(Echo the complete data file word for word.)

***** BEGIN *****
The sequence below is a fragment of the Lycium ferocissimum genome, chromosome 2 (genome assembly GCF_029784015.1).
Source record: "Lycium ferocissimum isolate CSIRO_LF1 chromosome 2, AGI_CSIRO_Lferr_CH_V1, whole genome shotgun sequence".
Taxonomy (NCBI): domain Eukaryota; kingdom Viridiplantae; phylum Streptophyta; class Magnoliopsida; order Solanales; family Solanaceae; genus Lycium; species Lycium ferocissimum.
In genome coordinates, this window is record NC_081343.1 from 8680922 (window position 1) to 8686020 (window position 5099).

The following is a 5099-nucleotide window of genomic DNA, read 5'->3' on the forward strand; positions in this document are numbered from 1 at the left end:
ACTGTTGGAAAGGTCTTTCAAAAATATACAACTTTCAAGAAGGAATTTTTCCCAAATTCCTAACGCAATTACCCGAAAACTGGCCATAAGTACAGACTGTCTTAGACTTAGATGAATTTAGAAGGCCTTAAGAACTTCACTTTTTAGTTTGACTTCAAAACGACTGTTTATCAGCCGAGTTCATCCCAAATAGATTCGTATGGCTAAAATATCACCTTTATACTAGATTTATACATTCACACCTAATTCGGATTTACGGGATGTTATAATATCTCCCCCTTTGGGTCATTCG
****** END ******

The sequence below is a fragment of the Lycium ferocissimum genome, chromosome 2 (genome assembly GCF_029784015.1).
Source record: "Lycium ferocissimum isolate CSIRO_LF1 chromosome 2, AGI_CSIRO_Lferr_CH_V1, whole genome shotgun sequence".
Taxonomy (NCBI): domain Eukaryota; kingdom Viridiplantae; phylum Streptophyta; class Magnoliopsida; order Solanales; family Solanaceae; genus Lycium; species Lycium ferocissimum.
In genome coordinates, this window is record NC_081343.1 from 8680922 (window position 1) to 8686020 (window position 5099).

The following is a 5099-nucleotide window of genomic DNA, read 5'->3' on the forward strand; positions in this document are numbered from 1 at the left end:
ACTGTTGGAAAGGTCTTTCAAAAATATACAACTTTCAAGAAGGAATTTTTCCCAAATTCCTAACGCAATTACCCGAAAACTGGCCATAAGTACAGACTGTCTTAGACTTAGATGAATTTAGAAGGCCTTAAGAACTTCACTTTTTAGTTTGACTTCAAAACGACTGTTTATCAGCCGAGTTCATCCCAAATAGATTCGTATGGCTAAAATATCACCTTTATACTAGATTTATACATTCACACCTAATTCGGATTTACGGGATGTTATAATATCTCCCCCTTTGGGTCATTCG